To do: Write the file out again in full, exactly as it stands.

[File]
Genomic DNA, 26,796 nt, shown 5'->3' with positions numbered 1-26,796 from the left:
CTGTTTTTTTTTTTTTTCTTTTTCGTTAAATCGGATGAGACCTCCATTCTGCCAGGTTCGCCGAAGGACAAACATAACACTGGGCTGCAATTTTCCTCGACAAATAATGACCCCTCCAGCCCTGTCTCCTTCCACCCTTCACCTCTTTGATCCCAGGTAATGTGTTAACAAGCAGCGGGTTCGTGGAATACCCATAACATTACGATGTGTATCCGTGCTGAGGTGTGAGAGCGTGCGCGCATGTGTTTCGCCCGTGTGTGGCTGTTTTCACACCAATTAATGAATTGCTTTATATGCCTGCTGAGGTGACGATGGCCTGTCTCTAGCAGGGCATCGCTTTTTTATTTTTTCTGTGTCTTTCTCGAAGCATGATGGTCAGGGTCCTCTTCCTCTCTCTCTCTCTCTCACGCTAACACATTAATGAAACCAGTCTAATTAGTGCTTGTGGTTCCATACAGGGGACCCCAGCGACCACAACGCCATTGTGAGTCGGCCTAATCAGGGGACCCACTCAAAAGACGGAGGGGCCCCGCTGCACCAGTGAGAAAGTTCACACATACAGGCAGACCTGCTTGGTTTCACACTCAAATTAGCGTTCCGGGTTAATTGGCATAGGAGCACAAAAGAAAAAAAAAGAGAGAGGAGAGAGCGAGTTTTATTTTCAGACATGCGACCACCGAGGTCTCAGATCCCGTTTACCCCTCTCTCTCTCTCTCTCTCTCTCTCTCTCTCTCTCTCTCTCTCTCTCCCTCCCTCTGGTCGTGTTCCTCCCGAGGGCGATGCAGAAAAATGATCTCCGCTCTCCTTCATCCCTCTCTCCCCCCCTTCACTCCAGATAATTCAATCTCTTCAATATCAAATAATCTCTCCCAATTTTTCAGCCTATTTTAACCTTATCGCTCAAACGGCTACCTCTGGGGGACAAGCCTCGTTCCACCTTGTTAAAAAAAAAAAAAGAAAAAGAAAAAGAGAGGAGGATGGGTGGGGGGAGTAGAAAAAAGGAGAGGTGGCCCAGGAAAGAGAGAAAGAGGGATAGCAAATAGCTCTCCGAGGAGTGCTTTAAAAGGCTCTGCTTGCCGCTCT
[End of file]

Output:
Genomic DNA, 26,796 nt, shown 5'->3' with positions numbered 1-26,796 from the left:
CTGTTTTTTTTTTTTTTCTTTTTCGTTAAATCGGATGAGACCTCCATTCTGCCAGGTTCGCCGAAGGACAAACATAACACTGGGCTGCAATTTTCCTCGACAAATAATGACCCCTCCAGCCCTGTCTCCTTCCACCCTTCACCTCTTTGATCCCAGGTAATGTGTTAACAAGCAGCGGGTTCGTGGAATACCCATAACATTACGATGTGTATCCGTGCTGAGGTGTGAGAGCGTGCGCGCATGTGTTTCGCCCGTGTGTGGCTGTTTTCACACCAATTAATGAATTGCTTTATATGCCTGCTGAGGTGACGATGGCCTGTCTCTAGCAGGGCATCGCTTTTTTATTTTTTCTGTGTCTTTCTCGAAGCATGATGGTCAGGGTCCTCTTCCTCTCTCTCTCTCTCTCACGCTAACACATTAATGAAACCAGTCTAATTAGTGCTTGTGGTTCCATACAGGGGACCCCAGCGACCACAACGCCATTGTGAGTCGGCCTAATCAGGGGACCCACTCAAAAGACGGAGGGGCCCCGCTGCACCAGTGAGAAAGTTCACACATACAGGCAGACCTGCTTGGTTTCACACTCAAATTAGCGTTCCGGGTTAATTGGCATAGGAGCACAAAAGAAAAAAAAAGAGAGAGGAGAGAGCGAGTTTTATTTTCAGACATGCGACCACCGAGGTCTCAGATCCCGTTTACCCCTCTCTCTCTCTCTCTCTCTCTCTCTCTCTCTCTCTCTCTCTCTCTCCCTCCCTCTGGTCGTGTTCCTCCCGAGGGCGATGCAGAAAAATGATCTCCGCTCTCCTTCATCCCTCTCTCCCCCCCTTCACTCCAGATAATTCAATCTCTTCAATATCAAATAATCTCTCCCAATTTTTCAGCCTATTTTAACCTTATCGCTCAAACGGCTACCTCTGGGGGACAAGCCTCGTTCCACCTTGTTAAAAAAAAAAAAAGAAAAAGAAAAAGAGAGGAGGATGGGTGGGGGGAGTAGAAAAAAGGAGAGGTGGCCCAGGAAAGAGAGAAAGAGGGATAGCAAATAGCTCTCCGAGGAGTGCTTTAAAAGGCTCTGCTTGCCGCTCT